Annette is currently working on her undergraduate degree in Communication. She is an asexual lesbian and enjoys being involved in the queer community on her campus. This is her first foray into more serious blogging, though you can find her personal tumblr at When not particularly busy, Annette enjoys learning, hanging out with her friends, and making videos of stick bugs dancing to sick beats. She is not nearly as un-hip as this biography suggests.
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19 Responses to Asexual Perceptions of Allosexuals

  1. Sciatrix says:

    Is shaming a really prevalent problem, though? I absolutely agree with you that I see a fair bit of people assuming that allosexual people are on average a lot more sexual than people maybe are. But in community, the only time I ever see people cross into shaming is when they’re very new to ace spaces, and then they get very quickly reprimanded by multiple people.

    I think part of the problem is that it’s very hard to get a good “average” frame of reference, especially when the allosexual people most likely to be loud about their experience of sexuality are maybe not a representative sample of the way that everyone feels. And it’s especially hard if you’re asexual and you see allosexual people coming in to say things like “I could never date an asexual!” every time you’re mentioned, or allosexual people saying things like “[an asexual in a relationship with an allosexual person] must be employing abusive cultural messages to get this relationship.” I don’t often see allosexual people counterbalancing points like this with “I would consider dating an asexual person,” so it’s easy to get a skewed impression of what allosexual people will and won’t do.

    Mind, I have no idea how to solve this except to encourage people to talk to each other more and to generalize less, which is exactly what you’re advocating. I completely agree that that’s the most obvious and most effective solution. But is there any way to prevent these misconceptions from forming in the first place?

  2. Minyoung says:

    It’s not necessarily society and media but sometimes bad experiences that ppl have difficulty moving past , insecurity that contributes to this perspective as in my case..

    I will get chewed out for this but yes I do have these thoughts about allosexuals and mainly it’s enforced by the allos ( am I allowed to shorten it like that ? ) from AVEN. I never understood why they came there in hopes their partner would somehow have sex with them or why is sex so important to them that the asexual needs to compromise and have it or the relationship won’t last…or why does their happiness , esteem etc revolve around sex.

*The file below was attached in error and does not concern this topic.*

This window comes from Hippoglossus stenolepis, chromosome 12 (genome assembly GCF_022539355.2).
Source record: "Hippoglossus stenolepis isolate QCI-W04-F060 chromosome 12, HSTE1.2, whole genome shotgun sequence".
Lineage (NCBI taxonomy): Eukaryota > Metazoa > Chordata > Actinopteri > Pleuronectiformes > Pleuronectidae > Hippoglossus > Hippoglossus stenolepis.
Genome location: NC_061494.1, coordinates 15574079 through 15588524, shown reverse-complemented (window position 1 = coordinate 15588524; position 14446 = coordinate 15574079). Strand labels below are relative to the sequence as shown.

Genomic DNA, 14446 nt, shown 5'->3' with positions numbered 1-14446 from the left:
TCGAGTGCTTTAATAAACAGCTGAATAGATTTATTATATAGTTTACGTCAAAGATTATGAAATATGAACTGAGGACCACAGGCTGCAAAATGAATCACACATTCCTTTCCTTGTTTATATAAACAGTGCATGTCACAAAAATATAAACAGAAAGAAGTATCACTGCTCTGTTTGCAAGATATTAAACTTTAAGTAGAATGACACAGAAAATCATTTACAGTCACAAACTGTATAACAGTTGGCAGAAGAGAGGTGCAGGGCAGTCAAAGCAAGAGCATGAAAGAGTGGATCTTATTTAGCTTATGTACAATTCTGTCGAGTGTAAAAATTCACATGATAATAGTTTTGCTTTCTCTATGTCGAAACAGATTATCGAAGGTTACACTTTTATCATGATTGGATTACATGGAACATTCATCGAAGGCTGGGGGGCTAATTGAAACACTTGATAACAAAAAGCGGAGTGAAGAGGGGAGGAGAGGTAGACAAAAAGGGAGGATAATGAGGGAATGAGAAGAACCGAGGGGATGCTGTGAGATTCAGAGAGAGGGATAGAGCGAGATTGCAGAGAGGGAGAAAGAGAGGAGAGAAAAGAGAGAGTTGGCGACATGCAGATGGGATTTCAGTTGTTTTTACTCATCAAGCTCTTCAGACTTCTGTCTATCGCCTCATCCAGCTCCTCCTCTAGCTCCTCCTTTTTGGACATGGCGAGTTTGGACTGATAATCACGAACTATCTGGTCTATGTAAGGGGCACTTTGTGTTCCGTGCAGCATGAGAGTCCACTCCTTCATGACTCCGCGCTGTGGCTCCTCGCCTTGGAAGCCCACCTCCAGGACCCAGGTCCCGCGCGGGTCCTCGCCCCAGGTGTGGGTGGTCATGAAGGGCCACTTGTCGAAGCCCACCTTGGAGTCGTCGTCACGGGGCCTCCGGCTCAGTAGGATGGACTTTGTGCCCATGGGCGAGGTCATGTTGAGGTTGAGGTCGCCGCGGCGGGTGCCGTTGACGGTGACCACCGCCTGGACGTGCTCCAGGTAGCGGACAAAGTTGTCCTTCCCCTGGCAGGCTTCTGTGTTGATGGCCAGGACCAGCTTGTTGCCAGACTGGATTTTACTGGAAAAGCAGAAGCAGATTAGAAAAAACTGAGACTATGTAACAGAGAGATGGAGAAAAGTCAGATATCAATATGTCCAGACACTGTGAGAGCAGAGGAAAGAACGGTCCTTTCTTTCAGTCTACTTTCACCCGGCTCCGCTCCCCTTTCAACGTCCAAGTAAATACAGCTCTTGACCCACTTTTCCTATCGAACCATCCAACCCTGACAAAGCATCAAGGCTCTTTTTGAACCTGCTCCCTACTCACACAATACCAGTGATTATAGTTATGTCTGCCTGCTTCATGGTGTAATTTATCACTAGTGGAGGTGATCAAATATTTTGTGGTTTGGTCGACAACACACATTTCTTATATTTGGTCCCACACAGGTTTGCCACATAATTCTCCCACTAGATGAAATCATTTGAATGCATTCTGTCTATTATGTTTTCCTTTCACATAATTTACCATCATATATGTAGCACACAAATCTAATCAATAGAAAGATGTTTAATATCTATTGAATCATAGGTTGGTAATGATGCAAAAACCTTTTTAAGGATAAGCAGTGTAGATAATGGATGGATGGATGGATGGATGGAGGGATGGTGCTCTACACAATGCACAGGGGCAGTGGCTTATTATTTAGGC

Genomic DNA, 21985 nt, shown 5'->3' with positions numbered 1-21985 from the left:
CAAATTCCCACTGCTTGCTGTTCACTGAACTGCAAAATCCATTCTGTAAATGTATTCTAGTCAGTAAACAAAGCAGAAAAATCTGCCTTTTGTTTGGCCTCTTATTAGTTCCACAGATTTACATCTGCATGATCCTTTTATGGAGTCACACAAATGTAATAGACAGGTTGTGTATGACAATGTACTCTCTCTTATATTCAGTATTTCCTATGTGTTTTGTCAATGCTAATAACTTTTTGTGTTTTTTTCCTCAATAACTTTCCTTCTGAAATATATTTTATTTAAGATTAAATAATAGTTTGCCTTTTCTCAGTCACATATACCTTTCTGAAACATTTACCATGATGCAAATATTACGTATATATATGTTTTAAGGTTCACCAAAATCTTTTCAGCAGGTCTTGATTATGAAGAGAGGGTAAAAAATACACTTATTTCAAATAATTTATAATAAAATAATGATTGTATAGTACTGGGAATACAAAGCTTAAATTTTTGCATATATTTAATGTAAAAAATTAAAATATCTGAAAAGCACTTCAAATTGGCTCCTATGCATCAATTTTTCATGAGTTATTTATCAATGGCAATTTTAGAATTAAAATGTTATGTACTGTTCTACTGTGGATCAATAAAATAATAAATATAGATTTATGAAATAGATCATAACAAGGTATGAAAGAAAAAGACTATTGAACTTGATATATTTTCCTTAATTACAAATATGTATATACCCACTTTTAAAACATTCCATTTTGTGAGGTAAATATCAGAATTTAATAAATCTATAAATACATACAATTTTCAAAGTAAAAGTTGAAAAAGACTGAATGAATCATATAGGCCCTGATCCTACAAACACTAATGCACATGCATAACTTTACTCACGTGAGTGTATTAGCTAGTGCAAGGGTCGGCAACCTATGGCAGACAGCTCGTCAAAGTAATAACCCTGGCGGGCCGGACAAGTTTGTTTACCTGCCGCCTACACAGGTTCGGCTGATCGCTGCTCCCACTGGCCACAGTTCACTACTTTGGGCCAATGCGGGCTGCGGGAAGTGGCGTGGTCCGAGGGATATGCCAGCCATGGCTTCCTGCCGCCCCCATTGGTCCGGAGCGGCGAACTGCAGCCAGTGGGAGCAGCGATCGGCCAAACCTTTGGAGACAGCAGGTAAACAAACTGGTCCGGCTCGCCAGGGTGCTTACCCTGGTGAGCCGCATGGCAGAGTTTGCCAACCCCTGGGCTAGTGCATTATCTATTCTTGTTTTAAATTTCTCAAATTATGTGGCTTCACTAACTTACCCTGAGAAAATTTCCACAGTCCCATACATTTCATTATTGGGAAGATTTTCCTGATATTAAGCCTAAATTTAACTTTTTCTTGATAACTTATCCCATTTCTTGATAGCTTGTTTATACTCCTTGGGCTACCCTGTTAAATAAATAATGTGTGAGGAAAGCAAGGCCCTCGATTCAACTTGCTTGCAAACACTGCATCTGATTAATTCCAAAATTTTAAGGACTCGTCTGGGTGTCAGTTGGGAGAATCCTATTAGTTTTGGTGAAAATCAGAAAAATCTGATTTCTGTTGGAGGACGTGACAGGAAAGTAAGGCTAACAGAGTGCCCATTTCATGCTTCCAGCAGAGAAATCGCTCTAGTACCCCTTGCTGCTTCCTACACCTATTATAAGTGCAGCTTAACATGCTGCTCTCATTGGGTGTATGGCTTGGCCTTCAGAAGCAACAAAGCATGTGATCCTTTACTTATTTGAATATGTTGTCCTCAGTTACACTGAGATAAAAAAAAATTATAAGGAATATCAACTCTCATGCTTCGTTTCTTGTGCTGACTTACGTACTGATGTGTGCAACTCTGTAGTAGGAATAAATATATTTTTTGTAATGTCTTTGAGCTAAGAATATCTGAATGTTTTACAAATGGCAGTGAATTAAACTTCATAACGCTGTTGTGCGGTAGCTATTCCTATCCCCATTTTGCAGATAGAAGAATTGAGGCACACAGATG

I have had bad experiences with 4 allosexuals so I think that is where my negativity originates from…. The last non ace I loved with all of my heart but in return all he could think of was rape fantasies of me , wanting sex from me as rewards and he did this knowing I was asexual and didn’t like those things. I always wondered why wasn’t love enough for him.
    Also I think another thing that contributes to my negativity is that I’m kinda frustrated..everyone I like wants sex and I don’t want to have it so it rules me out it makes me feel worthless and that I’m destined to be alone forever cause finding an asexual is hard and I do believe that every allosexual I meet is going to want sex. Forgive me for generalization but I have never met a non ace that would totally be ok without having sex so it’s kinda hard for me to get rid of that perception.

    I’m not trying to offend any allosexuals or meaning any malice to the post. I’m glad you did make the post it will kinda guide me into fixing myself but for me that perception will be very hard to get rid off 😦
    ( forgive me my English isn’t my first language >< )

    • Italophile says:

      I know that it’s been months since you commented, but I felt compelled to reply because I am an allosexual who recently started dating an asexual and I too have found some of the threads on the “Partners” section of AVEN to be highly disturbing. Sure, I like sex, and it would be great if it was a part of my life, but the idea of compelling an unwilling or uninterested partner to have sex with me is completely repulsive to me. Consent is so very very important to me, and that can never exist if one partner has no interest or is repulsed. And if that wasn’t reason enough, I think a large percentage of allosexuals would agree with me when I say that the experience is only really gratifying if you feel really and truly desired by your partner.